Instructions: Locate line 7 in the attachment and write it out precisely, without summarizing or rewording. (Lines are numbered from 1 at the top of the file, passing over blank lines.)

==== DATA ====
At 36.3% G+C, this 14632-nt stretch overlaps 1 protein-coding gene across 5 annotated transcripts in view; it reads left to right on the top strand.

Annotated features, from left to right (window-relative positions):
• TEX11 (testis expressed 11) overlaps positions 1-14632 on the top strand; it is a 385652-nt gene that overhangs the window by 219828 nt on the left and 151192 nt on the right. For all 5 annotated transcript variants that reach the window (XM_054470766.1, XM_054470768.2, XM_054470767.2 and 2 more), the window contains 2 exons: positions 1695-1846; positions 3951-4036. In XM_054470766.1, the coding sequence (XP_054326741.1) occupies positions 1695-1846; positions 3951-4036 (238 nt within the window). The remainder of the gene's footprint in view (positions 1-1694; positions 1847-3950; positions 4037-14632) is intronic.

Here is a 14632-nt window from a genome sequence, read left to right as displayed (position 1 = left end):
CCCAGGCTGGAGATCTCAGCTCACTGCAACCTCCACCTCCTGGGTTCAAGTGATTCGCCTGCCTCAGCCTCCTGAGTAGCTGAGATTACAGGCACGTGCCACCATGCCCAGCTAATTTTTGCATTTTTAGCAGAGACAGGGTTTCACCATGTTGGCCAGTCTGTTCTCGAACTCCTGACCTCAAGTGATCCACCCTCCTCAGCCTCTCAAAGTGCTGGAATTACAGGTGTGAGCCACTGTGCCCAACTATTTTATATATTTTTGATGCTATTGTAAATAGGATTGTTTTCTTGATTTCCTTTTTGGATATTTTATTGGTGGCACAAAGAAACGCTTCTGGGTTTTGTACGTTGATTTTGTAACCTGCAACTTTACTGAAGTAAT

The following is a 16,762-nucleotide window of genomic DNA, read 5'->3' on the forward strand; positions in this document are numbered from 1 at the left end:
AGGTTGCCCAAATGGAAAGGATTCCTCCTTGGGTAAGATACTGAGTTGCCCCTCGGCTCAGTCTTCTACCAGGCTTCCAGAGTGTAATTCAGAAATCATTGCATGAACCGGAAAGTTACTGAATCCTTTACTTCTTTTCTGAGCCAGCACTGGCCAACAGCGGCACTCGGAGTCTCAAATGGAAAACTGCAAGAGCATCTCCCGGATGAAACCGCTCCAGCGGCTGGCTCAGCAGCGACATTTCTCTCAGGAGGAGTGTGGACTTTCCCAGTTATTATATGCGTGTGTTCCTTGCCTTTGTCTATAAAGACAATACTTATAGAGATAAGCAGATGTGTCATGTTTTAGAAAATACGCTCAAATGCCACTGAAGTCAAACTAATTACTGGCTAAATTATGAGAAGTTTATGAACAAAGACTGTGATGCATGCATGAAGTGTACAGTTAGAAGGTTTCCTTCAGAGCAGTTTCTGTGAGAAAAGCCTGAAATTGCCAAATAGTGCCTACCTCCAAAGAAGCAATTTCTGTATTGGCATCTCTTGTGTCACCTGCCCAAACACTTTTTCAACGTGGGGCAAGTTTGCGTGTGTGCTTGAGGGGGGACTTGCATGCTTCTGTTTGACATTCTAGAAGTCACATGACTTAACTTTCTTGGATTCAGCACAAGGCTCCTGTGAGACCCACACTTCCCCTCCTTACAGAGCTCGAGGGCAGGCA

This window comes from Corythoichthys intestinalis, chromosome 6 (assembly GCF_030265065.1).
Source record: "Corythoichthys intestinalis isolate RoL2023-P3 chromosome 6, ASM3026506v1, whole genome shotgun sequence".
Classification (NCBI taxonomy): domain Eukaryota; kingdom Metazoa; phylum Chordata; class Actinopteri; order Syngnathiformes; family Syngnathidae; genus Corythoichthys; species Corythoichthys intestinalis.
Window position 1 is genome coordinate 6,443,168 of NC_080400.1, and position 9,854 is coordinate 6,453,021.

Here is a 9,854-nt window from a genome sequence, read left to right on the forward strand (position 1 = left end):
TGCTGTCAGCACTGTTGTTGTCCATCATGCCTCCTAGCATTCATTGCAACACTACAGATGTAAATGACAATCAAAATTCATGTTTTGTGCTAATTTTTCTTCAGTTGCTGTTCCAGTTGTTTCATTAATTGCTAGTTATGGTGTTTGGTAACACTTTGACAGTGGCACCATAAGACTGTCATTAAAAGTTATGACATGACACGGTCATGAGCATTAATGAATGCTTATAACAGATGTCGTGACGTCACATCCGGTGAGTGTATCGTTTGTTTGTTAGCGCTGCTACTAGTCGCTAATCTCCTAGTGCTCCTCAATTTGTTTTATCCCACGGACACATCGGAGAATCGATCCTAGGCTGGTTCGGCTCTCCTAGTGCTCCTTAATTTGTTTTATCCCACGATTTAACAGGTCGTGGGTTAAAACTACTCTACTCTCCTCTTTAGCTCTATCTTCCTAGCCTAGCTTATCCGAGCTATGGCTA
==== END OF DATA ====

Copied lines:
AGGTTGCCCAAATGGAAAGGATTCCTCCTTGGGTAAGATACTGAGTTGCCCCTCGGCTCAGTCTTCTACCAGGCTTCCAGAGTGTAATTCAGAAATCATTGCATGAACCGGAAAGTTACTGAATCCTTTACTTCTTTTCTGAGCCAGCACTGGCCAACAGCGGCACTCGGAGTCTCAAATGGAAAACTGCAAGAGCATCTCCCGGATGAAACCGCTCCAGCGGCTGGCTCAGCAGCGACATTTCTCTCAGGAGGAGTGTGGACTTTCCCAGTTATTATATGCGTGTGTTCCTTGCCTTTGTCTATAAAGACAATACTTATAGAGATAAGCAGATGTGTCATGTTTTAGAAAATACGCTCAAATGCCACTGAAGTCAAACTAATTACTGGCTAAATTATGAGAAGTTTATGAACAAAGACTGTGATGCATGCATGAAGTGTACAGTTAGAAGGTTTCCTTCAGAGCAGTTTCTGTGAGAAAAGCCTGAAATTGCCAAATAGTGCCTACCTCCAAAGAAGCAATTTCTGTATTGGCATCTCTTGTGTCACCTGCCCAAACACTTTTTCAACGTGGGGCAAGTTTGCGTGTGTGCTTGAGGGGGGACTTGCATGCTTCTGTTTGACATTCTAGAAGTCACATGACTTAACTTTCTTGGATTCAGCACAAGGCTCCTGTGAGACCCACACTTCCCCTCCTTACAGAGCTCGAGGGCAGGCA